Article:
Ordering Cows by the Whole or Half Steer in New York

Back in January, I took a friend to the open food market in the Hatikva neighborhood of Tel Aviv, a run-down area near the Central Bus Station that used to be the home of Jews from Iraq and Yemen but of late has also seen a lot of Russian immigrants and foreign workers. We were looking for kubbeh, or Kurdish meatball soup, which in Hatikva is supposed to be fantastic.whole animal cooking

As we walked through the market, we were shocked to see butchers there peeling the skin off goat heads and selling the skulls, offering pig feet in the glass cases, and hawking a whole array of other untraditional cuts of meat. Of course, this was only shocking because most meat vendors in Israel, and certainly the supermarkets, sell a short list of cuts, such as entrecote steak and sirloin for beef, chicken breasts and legs and lamb shoulder and leg. I don’t know what they do with the animals’ heads, feet or innards, which despite containing valuable nutrients seem to revolt most Israelis who can afford to avoid them. The result is a pickiness for choice cuts that forces more animals to be killed for the same volume of protein.

The New York Times this week reported on several New York restaurants seeking to change that outlook through “whole-animal cooking.” This piece shows how four restaurant owners order sustainably raised animals together, then divide the meat among them each week. The most recent load included an entire steer and two split pigs, which together weighed the equivalent of a Volvo. The beef comes with the “offal party pack” of oxtail, heart, liver and tongue.

When restaurants order these animals whole, they have to split apart the meat themselves. Often they take the tougher cuts and process them into sausages. The restaurant managers say that when chefs are so intimately involved in the meat they cook more efficiently and don’t waste it.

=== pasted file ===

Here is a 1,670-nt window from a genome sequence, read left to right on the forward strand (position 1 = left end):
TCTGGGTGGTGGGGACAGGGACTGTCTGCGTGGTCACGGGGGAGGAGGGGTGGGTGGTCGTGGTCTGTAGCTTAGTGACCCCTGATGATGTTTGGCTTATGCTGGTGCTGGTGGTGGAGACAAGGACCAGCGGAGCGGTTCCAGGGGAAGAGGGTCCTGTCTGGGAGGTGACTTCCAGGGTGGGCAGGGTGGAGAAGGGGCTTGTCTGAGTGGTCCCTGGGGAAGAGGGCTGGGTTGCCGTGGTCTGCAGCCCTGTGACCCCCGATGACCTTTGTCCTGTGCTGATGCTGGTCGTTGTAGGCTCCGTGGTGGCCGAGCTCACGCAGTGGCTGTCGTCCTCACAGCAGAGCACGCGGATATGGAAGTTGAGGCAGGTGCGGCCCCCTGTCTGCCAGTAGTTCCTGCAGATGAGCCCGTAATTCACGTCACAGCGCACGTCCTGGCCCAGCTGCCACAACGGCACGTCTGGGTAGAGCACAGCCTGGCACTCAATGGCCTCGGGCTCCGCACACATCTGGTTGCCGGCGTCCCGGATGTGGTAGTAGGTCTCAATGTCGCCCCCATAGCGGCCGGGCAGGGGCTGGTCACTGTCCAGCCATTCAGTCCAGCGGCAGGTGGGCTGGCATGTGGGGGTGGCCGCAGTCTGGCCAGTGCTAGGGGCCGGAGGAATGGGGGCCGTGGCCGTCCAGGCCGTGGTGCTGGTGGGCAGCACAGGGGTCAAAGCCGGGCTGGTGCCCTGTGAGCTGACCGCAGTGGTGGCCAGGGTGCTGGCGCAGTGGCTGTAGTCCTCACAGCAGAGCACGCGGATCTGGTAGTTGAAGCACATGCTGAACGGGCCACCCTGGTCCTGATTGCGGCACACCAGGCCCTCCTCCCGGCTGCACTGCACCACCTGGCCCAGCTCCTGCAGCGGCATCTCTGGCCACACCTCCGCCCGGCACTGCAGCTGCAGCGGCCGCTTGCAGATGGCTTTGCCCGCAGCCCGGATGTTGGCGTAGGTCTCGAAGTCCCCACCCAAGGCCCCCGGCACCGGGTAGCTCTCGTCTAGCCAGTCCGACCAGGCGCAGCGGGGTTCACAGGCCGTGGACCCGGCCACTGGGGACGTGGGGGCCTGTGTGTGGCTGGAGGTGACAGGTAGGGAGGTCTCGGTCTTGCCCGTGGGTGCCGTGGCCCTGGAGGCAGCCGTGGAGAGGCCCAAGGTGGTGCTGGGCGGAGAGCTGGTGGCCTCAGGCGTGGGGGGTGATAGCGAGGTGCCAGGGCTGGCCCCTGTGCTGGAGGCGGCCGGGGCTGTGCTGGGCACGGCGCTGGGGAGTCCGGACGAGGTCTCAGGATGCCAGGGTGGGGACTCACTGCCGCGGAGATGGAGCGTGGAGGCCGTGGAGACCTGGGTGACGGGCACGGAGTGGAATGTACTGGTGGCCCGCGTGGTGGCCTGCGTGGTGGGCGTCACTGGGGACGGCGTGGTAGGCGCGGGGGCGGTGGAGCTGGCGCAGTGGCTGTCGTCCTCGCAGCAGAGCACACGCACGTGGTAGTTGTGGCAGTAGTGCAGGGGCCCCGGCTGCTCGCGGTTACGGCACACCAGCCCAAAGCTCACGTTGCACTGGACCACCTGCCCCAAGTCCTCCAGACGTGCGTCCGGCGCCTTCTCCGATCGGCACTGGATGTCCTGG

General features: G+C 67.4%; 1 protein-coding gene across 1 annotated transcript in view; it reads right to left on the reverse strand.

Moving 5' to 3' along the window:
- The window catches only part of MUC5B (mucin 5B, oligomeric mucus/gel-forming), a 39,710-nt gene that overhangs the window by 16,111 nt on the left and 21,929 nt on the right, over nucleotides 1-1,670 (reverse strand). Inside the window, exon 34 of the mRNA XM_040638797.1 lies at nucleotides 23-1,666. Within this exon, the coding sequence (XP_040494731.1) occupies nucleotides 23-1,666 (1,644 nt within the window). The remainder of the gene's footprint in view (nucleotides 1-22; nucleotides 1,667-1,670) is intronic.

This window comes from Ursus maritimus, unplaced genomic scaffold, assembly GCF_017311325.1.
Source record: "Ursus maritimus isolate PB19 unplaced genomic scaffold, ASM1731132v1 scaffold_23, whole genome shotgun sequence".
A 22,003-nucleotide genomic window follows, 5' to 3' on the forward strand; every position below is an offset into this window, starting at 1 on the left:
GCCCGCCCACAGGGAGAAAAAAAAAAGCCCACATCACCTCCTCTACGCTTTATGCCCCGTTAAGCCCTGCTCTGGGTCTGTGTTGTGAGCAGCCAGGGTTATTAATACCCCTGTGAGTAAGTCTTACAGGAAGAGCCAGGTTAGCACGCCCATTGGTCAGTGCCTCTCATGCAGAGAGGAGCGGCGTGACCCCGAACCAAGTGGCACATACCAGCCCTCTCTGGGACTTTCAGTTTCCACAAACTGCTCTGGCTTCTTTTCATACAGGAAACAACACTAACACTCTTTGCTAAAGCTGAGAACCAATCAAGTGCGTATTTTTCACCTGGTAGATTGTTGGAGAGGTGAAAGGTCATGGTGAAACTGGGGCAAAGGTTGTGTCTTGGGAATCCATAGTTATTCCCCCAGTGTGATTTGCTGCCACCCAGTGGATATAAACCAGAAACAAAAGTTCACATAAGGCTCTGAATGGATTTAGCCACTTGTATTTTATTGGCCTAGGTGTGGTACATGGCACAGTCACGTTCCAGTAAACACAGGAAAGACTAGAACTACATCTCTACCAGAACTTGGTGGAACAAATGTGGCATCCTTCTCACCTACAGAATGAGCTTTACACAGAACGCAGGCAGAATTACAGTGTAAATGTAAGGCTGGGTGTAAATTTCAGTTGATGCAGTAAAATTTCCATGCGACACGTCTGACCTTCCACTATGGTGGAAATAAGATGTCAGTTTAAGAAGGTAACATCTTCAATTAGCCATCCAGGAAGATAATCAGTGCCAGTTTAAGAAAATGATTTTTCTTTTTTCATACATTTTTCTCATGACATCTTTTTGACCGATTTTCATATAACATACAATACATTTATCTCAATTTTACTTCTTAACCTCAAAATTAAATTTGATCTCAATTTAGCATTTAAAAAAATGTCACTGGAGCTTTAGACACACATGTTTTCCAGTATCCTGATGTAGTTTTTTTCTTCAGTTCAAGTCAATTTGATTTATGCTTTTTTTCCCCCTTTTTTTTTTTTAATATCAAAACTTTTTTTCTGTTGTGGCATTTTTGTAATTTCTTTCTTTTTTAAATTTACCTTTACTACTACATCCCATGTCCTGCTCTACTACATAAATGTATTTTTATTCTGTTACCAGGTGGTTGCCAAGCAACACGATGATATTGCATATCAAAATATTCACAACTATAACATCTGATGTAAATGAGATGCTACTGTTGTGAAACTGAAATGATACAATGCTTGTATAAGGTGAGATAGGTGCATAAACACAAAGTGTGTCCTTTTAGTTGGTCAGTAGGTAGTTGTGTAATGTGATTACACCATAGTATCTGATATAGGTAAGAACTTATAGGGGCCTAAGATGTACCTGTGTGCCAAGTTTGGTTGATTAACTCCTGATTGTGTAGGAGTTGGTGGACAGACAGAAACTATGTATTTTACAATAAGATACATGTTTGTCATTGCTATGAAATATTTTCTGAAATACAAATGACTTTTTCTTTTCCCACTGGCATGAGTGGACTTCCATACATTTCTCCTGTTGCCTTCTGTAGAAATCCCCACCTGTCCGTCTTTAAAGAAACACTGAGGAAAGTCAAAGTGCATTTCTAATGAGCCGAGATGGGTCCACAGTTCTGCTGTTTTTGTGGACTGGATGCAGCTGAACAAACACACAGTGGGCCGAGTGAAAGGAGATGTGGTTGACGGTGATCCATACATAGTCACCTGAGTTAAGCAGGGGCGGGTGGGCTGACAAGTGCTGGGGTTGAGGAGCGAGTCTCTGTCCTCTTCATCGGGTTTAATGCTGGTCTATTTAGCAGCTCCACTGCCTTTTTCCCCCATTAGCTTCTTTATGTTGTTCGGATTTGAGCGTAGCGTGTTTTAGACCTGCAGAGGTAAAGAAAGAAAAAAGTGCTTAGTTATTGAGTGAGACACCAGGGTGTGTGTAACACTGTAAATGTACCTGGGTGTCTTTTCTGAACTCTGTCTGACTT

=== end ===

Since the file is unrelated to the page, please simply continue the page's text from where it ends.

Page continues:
If you are interested in learning to cook alternative meat cuts, check out the recipes link on the right side of OffalGood.com.

Finally, it’s worth noting that these whole-animal chefs who get creative with slaughtered pigs are clearly not kosher. If you are in the United States and looking for some kosher, organic meat options, check out Mitzvah Meat and Kosher, Organic and Local. And don’t forget to ask for the innards.

About Daniella Cheslow

Daniella Cheslow grew up in a car-dependent suburb in New Jersey, where she noticed strip malls and Wal-Marts slowly replacing farmland. Her introduction to nature came through hiking trips in Israel. As a counselor for a freshman backpacking program at Northwestern University, Daniella noticed that Americans outdoors seemed to need to arm themselves with performance clothing, specialized water bottles and sophisticated camping silverware. This made her think about how to interact with and enjoy nature simply. This year, Daniella is getting a Master’s in Geography from Ben Gurion University of the Negev. She also freelance writes, photographs and podcasts. In her free time, she takes day trips in the desert, drops off compost and cooks local foods like stuffed zucchini, kubbeh and majadara. Daniella gets her peak oil anxiety from James Howard Kunstler and her organic food dreams from Michael Pollan. Read more at her blog, TheTruthHerzl.com. Daniella can be reached at daniella (at) greenprophet (dot) com.

8 thoughts on “Ordering Cows by the Whole or Half Steer in New York

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  8. Michael

    When I lived in England, I used to buy meat in bulk from a biodynamic (organic with a spiritual tip) farmer friend of mine in Somerset. For a set price, he’d sell a box of different cuts from a particular cow – ours was called ‘Buster’ – as well as half or quarter lambs, which would go in the freezer and feed my house for the next couple of months.

    The farm had never had any fertilisers or chemical sprays on it and the meadows on which the animals roamed were rated among the highest in the country for biodiversity. We knew where the meat came from, how it was reared – and will never forget get how it tasted. We had good times with ‘Buster’.


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